Coles cops backlash for delivery price hike
Supermarket giant Coles has come under fire for increasing its delivery prices and the threshold for free delivery by 25 per cent during the COVID-19 crisis.
Coles recently increased the free delivery threshold for orders from $150 or more to $200 and raised its delivery fee from $8 to $12.
The Queensland University of Technology Business School's Gary Mortimer said it was "disappointing".
"To raise it at this significant time when there is a need for delivery and a significant demand for this service, traditionally that increase in volume would mean lower costs," Mr Mortimer told AAP.
A Coles representative said the new delivery fees reflect the cost of picking, packing and delivering orders to customers.
BUYING RESTRICTIONS EASED
Supermarket giants Woolworths, Coles and Aldi on Wednesday eased some of their buying restrictions, in a sign that life may be returning to normal amid ongoing coronavirus concerns.
The move comes more than six weeks after supermarkets were forced to imposed buying limits due to hoarding and panic buying as a result of COVID-19.
Woolies and Coles have broadened their home delivery service for online customers, while Aldi has lifted product restrictions on UHT milk, microwave rice, canned foods and sugar.
Coles this week reopened its home delivery, "click and collect", to all customers, after having previously limited orders for vulnerable and remote Australians because of the COVID-19 crisis.
Woolworths will make "tens of thousands of extra weekly home delivery windows for online customers", WooliesX Managing Director Amanda Bardwell said.
Ms Bardwell said their delivery service was now extended to more than 850 of their 1000 stores and was complemented by their contracted courier companies adding 5,000 new drivers.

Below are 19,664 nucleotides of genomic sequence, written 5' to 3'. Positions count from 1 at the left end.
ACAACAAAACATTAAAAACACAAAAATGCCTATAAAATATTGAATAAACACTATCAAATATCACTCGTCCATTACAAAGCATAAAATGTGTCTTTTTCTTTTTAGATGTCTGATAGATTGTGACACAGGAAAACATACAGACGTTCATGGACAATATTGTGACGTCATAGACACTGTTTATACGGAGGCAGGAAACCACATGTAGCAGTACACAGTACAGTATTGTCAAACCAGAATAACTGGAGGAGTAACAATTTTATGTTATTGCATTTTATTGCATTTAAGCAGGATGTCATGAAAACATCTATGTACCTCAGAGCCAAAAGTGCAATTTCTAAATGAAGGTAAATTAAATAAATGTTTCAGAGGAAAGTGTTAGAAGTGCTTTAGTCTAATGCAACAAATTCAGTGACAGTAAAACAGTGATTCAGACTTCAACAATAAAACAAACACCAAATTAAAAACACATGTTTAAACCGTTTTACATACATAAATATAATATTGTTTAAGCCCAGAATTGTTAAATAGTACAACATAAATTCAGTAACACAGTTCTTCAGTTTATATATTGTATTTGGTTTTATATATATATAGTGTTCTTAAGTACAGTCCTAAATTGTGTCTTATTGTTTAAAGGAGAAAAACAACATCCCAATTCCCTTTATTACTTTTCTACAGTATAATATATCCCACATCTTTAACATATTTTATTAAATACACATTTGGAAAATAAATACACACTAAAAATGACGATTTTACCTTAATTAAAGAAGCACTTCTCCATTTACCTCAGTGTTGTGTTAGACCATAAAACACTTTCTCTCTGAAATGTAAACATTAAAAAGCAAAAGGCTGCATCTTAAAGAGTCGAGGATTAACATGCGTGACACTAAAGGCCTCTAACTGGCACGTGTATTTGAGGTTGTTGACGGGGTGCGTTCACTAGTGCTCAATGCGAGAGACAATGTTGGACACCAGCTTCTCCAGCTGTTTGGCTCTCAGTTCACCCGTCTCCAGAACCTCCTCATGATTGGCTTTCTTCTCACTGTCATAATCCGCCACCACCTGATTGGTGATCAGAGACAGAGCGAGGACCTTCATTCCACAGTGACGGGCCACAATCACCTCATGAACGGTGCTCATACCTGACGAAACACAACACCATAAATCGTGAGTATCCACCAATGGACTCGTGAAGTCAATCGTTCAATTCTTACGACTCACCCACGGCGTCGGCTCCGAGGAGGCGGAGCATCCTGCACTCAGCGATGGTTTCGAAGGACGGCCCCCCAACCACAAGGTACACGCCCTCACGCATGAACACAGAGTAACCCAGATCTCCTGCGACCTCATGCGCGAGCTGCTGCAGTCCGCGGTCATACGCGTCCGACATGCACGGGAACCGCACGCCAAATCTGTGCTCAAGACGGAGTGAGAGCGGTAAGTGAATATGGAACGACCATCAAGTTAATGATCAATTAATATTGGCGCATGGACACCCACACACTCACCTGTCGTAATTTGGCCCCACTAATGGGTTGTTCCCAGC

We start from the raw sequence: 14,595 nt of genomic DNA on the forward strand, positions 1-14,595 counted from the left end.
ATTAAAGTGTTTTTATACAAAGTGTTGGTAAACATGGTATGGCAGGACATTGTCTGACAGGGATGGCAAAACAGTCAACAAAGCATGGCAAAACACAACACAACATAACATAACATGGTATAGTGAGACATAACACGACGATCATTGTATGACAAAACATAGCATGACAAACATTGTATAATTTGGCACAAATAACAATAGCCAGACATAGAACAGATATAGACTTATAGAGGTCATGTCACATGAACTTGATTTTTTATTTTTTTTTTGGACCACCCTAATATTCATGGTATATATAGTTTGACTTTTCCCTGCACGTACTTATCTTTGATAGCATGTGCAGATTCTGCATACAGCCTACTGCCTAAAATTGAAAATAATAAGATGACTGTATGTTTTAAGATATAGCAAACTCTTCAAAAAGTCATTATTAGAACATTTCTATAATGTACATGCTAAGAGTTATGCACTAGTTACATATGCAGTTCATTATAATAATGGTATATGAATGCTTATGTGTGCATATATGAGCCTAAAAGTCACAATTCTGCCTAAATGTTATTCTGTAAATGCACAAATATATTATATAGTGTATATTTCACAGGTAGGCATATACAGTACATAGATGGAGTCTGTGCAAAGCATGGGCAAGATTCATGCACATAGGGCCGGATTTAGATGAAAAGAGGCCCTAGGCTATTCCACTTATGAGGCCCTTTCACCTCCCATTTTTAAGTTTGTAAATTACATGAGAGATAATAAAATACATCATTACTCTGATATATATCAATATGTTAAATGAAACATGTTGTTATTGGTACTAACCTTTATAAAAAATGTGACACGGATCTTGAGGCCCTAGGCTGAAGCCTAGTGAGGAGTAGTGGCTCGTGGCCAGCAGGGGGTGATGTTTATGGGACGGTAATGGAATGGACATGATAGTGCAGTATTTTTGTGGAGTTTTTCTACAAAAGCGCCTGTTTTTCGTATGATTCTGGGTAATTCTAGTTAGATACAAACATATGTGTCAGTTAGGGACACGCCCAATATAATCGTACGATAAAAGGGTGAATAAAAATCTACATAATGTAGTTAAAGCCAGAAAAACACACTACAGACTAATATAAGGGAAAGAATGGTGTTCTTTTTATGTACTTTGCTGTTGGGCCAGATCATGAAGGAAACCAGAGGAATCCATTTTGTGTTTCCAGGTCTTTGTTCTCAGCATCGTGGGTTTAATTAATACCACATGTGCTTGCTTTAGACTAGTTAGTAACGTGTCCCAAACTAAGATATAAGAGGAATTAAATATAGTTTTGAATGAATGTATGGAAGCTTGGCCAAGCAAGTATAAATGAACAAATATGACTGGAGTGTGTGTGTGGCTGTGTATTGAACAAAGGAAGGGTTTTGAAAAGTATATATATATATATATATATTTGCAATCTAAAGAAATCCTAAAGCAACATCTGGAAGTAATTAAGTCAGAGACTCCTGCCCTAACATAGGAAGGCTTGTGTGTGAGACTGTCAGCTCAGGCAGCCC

We're opening Delivery and Pick Up windows for all customers as we double online capacity to meet soaring demand. @DriveYello @sherpa_delivery— Woolworths (@woolworths) April 21, 2020
More here: https://t.co/z4ZAN4rjYh pic.twitter.com/JJP0sXXh4v
"While our first priority remains the most vulnerable in the community, we can now serve more of our regular online customers, including Delivery Unlimited subscribers, as well," she said.
"We've worked hard behind the scenes to find innovative ways to provide this much-needed additional delivery capacity across Australia."
A Coles representative said both their 'click and collect' and home delivery services were now available to all customers.
However, vulnerable customers remain their priority to ensure the elderly and those who cannot easily visit stores have access to everyday grocery essentials, they said.
After introducing purchasing limits after panic buying, Aldi said today: "we have worked closely with our business partners to ensure that we could get much needed product back on our shelves promptly.
"In a sign of positivity, we are pleased that product restrictions have lifted on UHT milk, microwave rice, canned foods and sugar.
"We also thank our customers for respecting and adapting to the restrictions and measures now in place across our stores."
However at Aldi purchasing limits still apply on toilet paper, paper towels, tissues, dry pasta, flour, dry rice, hand sanitisers, eggs and liquid soap.
Coles also announced it will donate extra food and groceries to the retail value of $1 million a week to help Australians who are facing hardship as a result of the coronavirus epidemic.
Since Woolworths introduced priority assistance in March for elderly customers, those with a disability and people in mandatory isolation, the supermarket chain said it had delivered to more than 300,000 customers in need.
Originally published as Coles cops backlash for delivery price hike